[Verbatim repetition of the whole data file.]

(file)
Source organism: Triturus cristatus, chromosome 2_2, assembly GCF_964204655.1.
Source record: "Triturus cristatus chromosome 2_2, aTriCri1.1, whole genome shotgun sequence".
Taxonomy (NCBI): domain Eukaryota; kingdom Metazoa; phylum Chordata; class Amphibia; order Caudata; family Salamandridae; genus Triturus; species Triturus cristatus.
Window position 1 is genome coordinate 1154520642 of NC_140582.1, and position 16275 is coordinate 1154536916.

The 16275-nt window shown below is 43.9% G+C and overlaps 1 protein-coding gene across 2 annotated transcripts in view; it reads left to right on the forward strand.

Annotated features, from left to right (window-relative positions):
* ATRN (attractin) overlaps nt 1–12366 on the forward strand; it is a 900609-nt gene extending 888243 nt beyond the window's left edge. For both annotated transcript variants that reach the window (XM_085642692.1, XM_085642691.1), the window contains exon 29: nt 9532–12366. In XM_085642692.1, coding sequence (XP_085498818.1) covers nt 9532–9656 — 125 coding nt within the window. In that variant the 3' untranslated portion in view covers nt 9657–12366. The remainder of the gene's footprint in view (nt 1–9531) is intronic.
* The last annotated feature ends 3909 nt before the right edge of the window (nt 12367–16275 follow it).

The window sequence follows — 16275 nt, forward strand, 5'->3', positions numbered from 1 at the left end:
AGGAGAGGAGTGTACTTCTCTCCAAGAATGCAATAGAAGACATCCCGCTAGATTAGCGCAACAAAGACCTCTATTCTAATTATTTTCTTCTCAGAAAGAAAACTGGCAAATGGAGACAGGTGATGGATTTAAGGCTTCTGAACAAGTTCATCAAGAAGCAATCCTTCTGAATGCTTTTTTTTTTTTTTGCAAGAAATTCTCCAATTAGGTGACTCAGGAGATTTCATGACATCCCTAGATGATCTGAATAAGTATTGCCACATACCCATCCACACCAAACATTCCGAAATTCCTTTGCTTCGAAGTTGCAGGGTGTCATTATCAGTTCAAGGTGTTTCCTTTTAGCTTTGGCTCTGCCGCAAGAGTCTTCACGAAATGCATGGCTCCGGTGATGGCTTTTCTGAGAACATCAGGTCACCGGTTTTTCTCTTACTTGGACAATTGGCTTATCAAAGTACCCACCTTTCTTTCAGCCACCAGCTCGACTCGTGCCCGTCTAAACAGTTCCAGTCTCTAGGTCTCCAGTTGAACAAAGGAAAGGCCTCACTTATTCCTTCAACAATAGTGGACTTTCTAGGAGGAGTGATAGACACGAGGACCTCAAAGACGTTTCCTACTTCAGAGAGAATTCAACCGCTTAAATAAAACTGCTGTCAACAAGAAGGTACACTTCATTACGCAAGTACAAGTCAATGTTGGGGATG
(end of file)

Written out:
Source organism: Triturus cristatus, chromosome 2_2, assembly GCF_964204655.1.
Source record: "Triturus cristatus chromosome 2_2, aTriCri1.1, whole genome shotgun sequence".
Taxonomy (NCBI): domain Eukaryota; kingdom Metazoa; phylum Chordata; class Amphibia; order Caudata; family Salamandridae; genus Triturus; species Triturus cristatus.
Window position 1 is genome coordinate 1154520642 of NC_140582.1, and position 16275 is coordinate 1154536916.

The 16275-nt window shown below is 43.9% G+C and overlaps 1 protein-coding gene across 2 annotated transcripts in view; it reads left to right on the forward strand.

Annotated features, from left to right (window-relative positions):
* ATRN (attractin) overlaps nt 1–12366 on the forward strand; it is a 900609-nt gene extending 888243 nt beyond the window's left edge. For both annotated transcript variants that reach the window (XM_085642692.1, XM_085642691.1), the window contains exon 29: nt 9532–12366. In XM_085642692.1, coding sequence (XP_085498818.1) covers nt 9532–9656 — 125 coding nt within the window. In that variant the 3' untranslated portion in view covers nt 9657–12366. The remainder of the gene's footprint in view (nt 1–9531) is intronic.
* The last annotated feature ends 3909 nt before the right edge of the window (nt 12367–16275 follow it).

The window sequence follows — 16275 nt, forward strand, 5'->3', positions numbered from 1 at the left end:
AGGAGAGGAGTGTACTTCTCTCCAAGAATGCAATAGAAGACATCCCGCTAGATTAGCGCAACAAAGACCTCTATTCTAATTATTTTCTTCTCAGAAAGAAAACTGGCAAATGGAGACAGGTGATGGATTTAAGGCTTCTGAACAAGTTCATCAAGAAGCAATCCTTCTGAATGCTTTTTTTTTTTTTTGCAAGAAATTCTCCAATTAGGTGACTCAGGAGATTTCATGACATCCCTAGATGATCTGAATAAGTATTGCCACATACCCATCCACACCAAACATTCCGAAATTCCTTTGCTTCGAAGTTGCAGGGTGTCATTATCAGTTCAAGGTGTTTCCTTTTAGCTTTGGCTCTGCCGCAAGAGTCTTCACGAAATGCATGGCTCCGGTGATGGCTTTTCTGAGAACATCAGGTCACCGGTTTTTCTCTTACTTGGACAATTGGCTTATCAAAGTACCCACCTTTCTTTCAGCCACCAGCTCGACTCGTGCCCGTCTAAACAGTTCCAGTCTCTAGGTCTCCAGTTGAACAAAGGAAAGGCCTCACTTATTCCTTCAACAATAGTGGACTTTCTAGGAGGAGTGATAGACACGAGGACCTCAAAGACGTTTCCTACTTCAGAGAGAATTCAACCGCTTAAATAAAACTGCTGTCAACAAGAAGGTACACTTCATTACGCAAGTACAAGTCAATGTTGGGGATG